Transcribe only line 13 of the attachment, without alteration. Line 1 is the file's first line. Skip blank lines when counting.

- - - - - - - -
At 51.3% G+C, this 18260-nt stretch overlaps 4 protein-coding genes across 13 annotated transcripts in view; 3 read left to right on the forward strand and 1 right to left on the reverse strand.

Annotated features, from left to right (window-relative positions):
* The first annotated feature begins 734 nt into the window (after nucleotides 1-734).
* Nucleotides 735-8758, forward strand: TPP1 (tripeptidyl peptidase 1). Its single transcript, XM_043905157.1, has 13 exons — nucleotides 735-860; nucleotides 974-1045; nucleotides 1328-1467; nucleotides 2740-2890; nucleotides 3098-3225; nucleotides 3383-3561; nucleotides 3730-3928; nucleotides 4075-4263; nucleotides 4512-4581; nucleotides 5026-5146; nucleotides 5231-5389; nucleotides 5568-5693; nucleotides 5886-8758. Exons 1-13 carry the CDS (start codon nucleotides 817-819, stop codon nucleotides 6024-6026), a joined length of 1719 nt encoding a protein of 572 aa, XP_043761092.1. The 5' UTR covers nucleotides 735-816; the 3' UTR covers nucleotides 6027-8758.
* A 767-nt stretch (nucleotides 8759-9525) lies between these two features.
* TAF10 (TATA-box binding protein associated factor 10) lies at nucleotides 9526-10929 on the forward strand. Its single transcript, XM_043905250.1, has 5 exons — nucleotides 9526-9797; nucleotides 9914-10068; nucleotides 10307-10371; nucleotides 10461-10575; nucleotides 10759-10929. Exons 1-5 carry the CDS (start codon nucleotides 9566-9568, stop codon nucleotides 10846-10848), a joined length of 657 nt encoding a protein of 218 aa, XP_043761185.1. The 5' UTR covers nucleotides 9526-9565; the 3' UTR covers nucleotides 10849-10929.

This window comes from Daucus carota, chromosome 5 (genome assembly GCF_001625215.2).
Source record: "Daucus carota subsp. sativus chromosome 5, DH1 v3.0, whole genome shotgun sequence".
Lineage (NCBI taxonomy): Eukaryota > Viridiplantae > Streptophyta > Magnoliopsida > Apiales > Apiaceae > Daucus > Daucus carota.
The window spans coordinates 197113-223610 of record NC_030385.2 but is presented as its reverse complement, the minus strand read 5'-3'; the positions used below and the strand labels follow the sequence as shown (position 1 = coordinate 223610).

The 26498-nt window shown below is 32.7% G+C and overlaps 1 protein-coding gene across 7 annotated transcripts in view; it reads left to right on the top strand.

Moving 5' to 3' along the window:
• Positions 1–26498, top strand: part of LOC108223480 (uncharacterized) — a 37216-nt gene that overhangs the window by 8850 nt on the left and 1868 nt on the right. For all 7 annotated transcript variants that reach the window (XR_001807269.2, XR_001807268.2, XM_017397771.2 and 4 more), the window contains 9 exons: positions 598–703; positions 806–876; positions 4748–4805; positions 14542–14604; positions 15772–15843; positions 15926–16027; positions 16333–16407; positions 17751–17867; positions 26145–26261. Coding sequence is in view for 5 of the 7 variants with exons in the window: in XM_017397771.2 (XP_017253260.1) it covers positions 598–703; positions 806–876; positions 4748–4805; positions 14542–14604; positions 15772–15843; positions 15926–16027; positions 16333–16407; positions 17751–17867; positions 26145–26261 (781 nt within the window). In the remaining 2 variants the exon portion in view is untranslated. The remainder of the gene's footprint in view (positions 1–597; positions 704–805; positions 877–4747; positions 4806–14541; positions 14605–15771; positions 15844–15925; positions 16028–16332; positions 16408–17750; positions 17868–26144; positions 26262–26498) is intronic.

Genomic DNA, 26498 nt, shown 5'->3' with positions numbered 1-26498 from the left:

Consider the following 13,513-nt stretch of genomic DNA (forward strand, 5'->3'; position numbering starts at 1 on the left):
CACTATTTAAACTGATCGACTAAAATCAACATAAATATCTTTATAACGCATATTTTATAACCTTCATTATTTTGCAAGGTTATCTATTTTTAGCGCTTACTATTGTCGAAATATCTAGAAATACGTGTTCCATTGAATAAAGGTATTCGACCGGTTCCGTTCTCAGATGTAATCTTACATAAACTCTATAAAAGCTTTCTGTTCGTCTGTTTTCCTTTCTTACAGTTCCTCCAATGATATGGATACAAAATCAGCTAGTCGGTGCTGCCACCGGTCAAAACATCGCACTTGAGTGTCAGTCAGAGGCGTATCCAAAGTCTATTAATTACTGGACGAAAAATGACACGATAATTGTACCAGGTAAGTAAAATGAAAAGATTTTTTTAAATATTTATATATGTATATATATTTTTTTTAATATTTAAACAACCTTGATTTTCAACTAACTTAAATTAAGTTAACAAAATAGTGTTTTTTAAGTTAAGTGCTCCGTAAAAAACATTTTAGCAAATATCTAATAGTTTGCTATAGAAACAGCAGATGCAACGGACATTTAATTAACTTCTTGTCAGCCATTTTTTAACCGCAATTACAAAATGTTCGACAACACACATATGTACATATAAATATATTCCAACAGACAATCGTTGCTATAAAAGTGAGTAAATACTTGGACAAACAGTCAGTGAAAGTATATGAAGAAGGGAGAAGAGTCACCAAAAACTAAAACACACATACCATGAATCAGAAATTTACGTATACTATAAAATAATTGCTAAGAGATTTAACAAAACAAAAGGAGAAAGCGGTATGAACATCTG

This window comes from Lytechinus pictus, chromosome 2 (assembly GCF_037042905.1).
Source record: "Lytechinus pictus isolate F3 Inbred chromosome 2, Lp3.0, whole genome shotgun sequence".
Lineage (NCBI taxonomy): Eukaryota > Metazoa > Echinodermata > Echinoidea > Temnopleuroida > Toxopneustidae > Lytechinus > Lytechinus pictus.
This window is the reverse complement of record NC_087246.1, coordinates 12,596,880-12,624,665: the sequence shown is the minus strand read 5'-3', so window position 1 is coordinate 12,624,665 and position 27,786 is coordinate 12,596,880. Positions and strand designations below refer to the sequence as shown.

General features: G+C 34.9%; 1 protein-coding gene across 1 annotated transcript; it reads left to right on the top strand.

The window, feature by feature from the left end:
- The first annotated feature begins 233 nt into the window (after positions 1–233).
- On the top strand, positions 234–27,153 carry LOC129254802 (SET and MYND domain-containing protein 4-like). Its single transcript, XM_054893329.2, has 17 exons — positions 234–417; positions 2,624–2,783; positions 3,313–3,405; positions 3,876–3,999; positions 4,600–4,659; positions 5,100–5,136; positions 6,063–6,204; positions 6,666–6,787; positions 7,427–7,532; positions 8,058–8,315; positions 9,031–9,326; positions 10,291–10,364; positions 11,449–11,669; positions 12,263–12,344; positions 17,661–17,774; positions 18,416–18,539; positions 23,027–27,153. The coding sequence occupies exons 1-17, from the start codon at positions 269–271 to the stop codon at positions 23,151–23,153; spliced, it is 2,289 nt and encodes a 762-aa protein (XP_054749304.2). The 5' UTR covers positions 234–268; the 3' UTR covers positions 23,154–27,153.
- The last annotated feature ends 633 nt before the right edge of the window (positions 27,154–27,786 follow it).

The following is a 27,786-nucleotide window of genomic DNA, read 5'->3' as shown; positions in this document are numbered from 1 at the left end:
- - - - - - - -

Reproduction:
• Positions 1–26498, top strand: part of LOC108223480 (uncharacterized) — a 37216-nt gene that overhangs the window by 8850 nt on the left and 1868 nt on the right. For all 7 annotated transcript variants that reach the window (XR_001807269.2, XR_001807268.2, XM_017397771.2 and 4 more), the window contains 9 exons: positions 598–703; positions 806–876; positions 4748–4805; positions 14542–14604; positions 15772–15843; positions 15926–16027; positions 16333–16407; positions 17751–17867; positions 26145–26261. Coding sequence is in view for 5 of the 7 variants with exons in the window: in XM_017397771.2 (XP_017253260.1) it covers positions 598–703; positions 806–876; positions 4748–4805; positions 14542–14604; positions 15772–15843; positions 15926–16027; positions 16333–16407; positions 17751–17867; positions 26145–26261 (781 nt within the window). In the remaining 2 variants the exon portion in view is untranslated. The remainder of the gene's footprint in view (positions 1–597; positions 704–805; positions 877–4747; positions 4806–14541; positions 14605–15771; positions 15844–15925; positions 16028–16332; positions 16408–17750; positions 17868–26144; positions 26262–26498) is intronic.